5. Persons with Uncertain Interests. A remainder interest in a trust which is vested and not subject to being divested by the happening of any contingency expressly mentioned in the trust instrument is not classified as an uncertain interest. Any other type of future interest such as a contingent remainder or a vested remainder subject to being cut off upon the happening of a contingency is an uncertain interest. Where income of a trust subject to the taxing jurisdiction of Massachusetts is being accumulated for a person or persons with uncertain interests, such income is taxable to the trust.

Example: By the terms of a trust subject to the taxing jurisdiction of Massachusetts income is payable to X, a resident of New Hampshire, and on X's death the property is to be distributed to those persons who prove to be heirs of X, but if Y (resident of Vermont) shall have children born during the lifetime of X, then upon X's death the property is to be distributed to Y or, if he does not survive X, to Y's estate. Gains realized by the trust during X's lifetime (Y not having had children) are taxed to the trust as income accumulated for unascertained persons with uncertain interest. If, however, Y has children, gains realized thereafter are not income accumulated for persons with uncertain interests.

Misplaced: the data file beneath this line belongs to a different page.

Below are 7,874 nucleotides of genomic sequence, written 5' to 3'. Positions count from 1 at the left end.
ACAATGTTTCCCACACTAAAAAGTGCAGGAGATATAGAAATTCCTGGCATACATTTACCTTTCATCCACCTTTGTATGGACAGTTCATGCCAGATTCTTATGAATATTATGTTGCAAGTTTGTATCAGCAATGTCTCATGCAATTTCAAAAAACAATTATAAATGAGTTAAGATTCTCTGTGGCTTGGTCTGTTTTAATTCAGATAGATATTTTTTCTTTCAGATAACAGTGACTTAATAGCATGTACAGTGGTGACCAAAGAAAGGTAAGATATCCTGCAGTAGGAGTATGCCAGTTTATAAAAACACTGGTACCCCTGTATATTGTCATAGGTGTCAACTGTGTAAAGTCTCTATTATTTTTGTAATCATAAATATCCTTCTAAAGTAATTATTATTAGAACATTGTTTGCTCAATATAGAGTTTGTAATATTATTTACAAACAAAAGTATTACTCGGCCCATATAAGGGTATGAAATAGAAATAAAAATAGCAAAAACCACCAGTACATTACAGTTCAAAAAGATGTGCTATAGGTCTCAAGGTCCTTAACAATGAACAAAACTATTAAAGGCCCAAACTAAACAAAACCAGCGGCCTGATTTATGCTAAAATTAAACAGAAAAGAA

6. Rules Applicable to Taxable Years Commencing Prior to January 1, 1957. Where during the taxable year which commences before January 1, 1957 income is being accumulated by an inter vivos trust subject to the taxing jurisdiction of Massachusetts for any class of beneficiary covered by 830 CMR 62.10.1(2)(b)3., the amount of such income taxable to the trust is the proportion of such income represented by the ratio of all trustees resident in Massachusetts to total trustees. For taxable years which begin after December 31, 1956, the rule stated in 830 CMR 62.10.1(2)(b)3. will govern.